Analysis:
Like Sudoku, playing SquareLogic is a long, nonlinear process of observation and elimination. To play, you must keep track of each cell's "candidates" ... that is, numbers which you have not yet proven to be impossible for the cell to contain. By eliminating every candidate from a cell but one, you can logically prove which number goes into the cell for certain, and each new revealed number allows you to eliminate more candidates from more cells, until all the numbers in the entire puzzle fall into place.

Unlike Sudoku, SquareLogic introduces -- *gasp* -- math problems. But not to worry: the game's cleverly-designed accessibility features remove all need for you to actually know any math! Hovering the mouse over any cage will display a list of all known possibilities for that cage, and even red-out the ones which you have determined to be impossible. Of course, if you want to go really hardcore, you can turn off these features, but good luck getting through all 20,000 puzzles doing it that way.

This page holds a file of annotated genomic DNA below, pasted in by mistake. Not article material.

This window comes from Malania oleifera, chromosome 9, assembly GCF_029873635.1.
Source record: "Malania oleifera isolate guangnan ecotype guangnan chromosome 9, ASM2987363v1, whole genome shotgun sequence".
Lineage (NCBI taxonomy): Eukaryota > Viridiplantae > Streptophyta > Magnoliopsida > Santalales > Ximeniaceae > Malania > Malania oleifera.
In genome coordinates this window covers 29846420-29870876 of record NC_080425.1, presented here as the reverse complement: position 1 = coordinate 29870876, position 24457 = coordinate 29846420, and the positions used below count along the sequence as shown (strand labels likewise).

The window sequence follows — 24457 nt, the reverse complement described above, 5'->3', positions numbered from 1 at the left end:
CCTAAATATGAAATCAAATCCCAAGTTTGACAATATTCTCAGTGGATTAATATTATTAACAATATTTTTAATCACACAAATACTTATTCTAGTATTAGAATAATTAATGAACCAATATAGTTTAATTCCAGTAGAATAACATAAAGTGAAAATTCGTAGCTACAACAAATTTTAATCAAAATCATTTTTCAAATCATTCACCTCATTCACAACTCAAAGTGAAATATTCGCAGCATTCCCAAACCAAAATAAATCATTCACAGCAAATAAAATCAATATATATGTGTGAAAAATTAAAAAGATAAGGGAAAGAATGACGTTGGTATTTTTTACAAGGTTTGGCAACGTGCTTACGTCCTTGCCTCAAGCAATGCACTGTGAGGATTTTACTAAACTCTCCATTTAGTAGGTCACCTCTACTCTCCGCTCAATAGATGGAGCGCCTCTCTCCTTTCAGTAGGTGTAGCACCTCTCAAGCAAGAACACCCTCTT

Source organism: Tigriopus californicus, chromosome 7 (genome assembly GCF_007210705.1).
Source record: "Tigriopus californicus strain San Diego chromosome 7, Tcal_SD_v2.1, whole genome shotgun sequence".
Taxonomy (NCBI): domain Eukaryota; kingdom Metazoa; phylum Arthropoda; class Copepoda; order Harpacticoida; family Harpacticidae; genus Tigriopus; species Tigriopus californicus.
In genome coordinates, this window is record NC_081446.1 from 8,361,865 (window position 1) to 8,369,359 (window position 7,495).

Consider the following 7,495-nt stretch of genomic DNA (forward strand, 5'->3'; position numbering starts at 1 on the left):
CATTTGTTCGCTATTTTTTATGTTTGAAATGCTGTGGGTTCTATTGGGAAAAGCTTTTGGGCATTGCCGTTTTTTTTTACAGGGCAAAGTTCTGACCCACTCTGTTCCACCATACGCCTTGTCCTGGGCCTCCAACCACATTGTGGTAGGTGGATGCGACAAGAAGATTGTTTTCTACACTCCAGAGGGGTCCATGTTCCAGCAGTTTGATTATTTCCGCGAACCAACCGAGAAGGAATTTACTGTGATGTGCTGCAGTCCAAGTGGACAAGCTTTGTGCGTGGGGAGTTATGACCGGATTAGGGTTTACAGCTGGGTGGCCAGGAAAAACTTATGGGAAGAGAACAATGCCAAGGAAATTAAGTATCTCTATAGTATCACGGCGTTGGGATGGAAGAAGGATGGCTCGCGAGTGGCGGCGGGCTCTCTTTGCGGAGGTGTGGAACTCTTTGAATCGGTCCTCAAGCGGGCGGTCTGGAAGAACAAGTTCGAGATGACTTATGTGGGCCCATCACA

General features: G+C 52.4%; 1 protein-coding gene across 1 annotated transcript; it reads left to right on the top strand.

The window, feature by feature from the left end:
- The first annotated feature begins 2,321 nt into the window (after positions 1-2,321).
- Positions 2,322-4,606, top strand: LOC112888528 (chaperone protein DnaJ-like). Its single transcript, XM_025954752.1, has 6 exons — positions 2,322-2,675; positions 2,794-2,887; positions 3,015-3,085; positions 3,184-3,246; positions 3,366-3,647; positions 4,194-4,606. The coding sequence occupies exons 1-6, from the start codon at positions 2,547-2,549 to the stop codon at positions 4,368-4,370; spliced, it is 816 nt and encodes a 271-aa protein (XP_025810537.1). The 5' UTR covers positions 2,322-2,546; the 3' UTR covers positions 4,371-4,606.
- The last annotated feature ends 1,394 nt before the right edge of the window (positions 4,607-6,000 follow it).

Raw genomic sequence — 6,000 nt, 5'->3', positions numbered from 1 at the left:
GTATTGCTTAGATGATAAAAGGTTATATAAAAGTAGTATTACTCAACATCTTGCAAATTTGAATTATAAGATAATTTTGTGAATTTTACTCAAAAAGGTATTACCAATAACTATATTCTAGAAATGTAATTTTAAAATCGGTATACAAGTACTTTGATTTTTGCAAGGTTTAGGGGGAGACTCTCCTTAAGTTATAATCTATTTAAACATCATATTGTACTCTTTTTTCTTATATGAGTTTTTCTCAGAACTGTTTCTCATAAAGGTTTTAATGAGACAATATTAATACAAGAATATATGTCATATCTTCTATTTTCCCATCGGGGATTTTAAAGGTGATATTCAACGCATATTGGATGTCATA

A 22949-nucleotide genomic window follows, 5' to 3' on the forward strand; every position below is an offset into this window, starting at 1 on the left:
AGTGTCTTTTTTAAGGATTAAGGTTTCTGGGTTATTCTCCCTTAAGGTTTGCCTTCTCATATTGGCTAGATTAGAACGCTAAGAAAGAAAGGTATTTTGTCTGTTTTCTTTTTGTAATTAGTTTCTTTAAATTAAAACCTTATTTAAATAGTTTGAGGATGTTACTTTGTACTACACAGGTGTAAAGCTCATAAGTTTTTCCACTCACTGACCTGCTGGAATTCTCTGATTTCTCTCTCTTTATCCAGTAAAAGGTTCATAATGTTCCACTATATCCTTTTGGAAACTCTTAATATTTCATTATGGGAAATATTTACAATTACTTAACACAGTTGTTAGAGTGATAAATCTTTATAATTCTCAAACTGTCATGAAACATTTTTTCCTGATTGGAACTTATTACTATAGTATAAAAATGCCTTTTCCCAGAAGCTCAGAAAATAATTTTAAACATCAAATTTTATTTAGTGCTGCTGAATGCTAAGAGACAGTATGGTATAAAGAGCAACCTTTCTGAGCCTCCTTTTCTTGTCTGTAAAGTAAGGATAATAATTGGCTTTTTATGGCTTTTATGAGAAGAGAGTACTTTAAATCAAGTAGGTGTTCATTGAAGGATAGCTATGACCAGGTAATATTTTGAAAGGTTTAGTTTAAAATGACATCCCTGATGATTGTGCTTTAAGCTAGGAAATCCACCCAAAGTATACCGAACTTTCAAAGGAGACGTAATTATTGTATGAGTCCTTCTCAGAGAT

With the new element of simple arithmetic, the mechanics of SquareLogic combine to bring some surprising flavors of puzzles. Spotting hints to eliminate candidates without guessing is a tricky process, requiring you to exploit many of the properties of mathematics. I cannot even begin to list all the tips and tricks in a FAQ, much less a Top 10 list... they are insights which the players can only pick up on their own respective journeys through the game. And what a journey it is! Just completing a single location of a single world will take many lessons and realizations, not the least of which is the meaning of the word "Everyday" in the title.